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  3. Wild to me that "Untapped creatures you control get +1/+1 until end of turn" and "Until end of turn, untapped creatures you control get +1/+1" might render identical or completely different effects, and I don't know for absolute sure whether they do.

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    1. I believe the latter can boost a creature that untaps later (but also will un-boost something the moment it taps). Yeah, that difference is dangerous.

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  4. I think the lesson so far of cards like Path of Mettle (insofar as there are lessons to learn as yet) is that if you're going to start delving into "combat keywords matter" space you need to clearly signal players to look at them beyond the keywords when deck-building. Path of Mettle very obviously did that and it was crafted to make sure that players in limited/draft were likely to have enough creatures that fit the card's demands.

    So looking at your card agnostically without knowing what kind of set it would go in I would assume it would have the typical small array of accessible vigilance creatures mostly in white (but maybe one green) and would recommend leaving the vigilance reference off it to grant it versatility in use.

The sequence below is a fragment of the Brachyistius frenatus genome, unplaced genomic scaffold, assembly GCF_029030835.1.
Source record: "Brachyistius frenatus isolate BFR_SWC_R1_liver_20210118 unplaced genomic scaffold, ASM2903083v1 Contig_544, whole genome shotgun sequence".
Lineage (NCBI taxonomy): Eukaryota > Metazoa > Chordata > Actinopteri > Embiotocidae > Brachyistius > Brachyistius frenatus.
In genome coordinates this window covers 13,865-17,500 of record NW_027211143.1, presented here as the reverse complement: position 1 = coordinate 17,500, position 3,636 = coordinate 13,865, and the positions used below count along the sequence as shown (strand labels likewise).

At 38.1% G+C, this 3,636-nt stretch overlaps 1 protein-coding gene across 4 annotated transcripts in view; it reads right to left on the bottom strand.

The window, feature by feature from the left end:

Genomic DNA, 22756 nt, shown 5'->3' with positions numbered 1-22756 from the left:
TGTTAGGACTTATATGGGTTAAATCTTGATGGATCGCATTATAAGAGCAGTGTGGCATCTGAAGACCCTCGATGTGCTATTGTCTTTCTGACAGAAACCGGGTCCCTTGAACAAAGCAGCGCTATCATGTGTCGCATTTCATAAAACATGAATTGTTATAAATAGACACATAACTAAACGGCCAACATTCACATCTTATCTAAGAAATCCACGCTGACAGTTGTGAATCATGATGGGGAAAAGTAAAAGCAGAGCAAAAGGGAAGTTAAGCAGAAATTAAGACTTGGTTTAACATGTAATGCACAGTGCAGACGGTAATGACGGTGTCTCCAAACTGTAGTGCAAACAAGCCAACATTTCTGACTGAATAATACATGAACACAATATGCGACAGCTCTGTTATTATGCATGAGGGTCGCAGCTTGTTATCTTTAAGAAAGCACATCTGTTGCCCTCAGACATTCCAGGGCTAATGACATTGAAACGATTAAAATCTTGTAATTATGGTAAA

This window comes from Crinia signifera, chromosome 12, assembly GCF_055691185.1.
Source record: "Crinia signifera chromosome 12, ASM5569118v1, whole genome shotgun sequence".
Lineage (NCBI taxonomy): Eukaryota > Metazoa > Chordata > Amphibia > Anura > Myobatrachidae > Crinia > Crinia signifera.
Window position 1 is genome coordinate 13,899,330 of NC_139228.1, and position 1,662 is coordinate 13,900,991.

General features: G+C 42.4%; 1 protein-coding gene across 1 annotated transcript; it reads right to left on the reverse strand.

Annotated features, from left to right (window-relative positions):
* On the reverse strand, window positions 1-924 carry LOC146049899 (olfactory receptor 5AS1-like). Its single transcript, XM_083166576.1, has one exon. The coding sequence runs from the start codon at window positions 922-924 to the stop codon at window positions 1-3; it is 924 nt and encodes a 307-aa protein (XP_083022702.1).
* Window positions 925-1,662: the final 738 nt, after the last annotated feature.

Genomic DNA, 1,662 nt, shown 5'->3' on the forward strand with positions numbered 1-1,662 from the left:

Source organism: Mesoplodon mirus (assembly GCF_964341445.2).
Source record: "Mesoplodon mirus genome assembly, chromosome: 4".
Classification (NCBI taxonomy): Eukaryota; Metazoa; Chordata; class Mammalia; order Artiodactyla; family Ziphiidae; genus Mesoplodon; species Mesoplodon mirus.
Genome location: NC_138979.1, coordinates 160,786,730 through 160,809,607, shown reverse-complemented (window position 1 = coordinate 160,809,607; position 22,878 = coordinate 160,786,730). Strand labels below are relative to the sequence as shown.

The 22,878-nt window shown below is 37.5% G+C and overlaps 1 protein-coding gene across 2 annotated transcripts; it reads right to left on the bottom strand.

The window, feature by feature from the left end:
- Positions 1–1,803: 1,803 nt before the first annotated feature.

But if you maybe were to sit down to design a set and decide "Hey, we want players to really focus on drafting creatures with combat keywords when they end up in red and white (or green and white in this case)" and then start designing a set with cards like Path of Mettle to specifically push the players there, then I think it could work.

    I actually hope WotC tries that with a set because it's hard to get me interested in R/W design space and Path of Mettle actually did (to the point of inspiring a submission!). They could have done it with Boros in this new Ravnica set now that they've had some time to play around with it but no.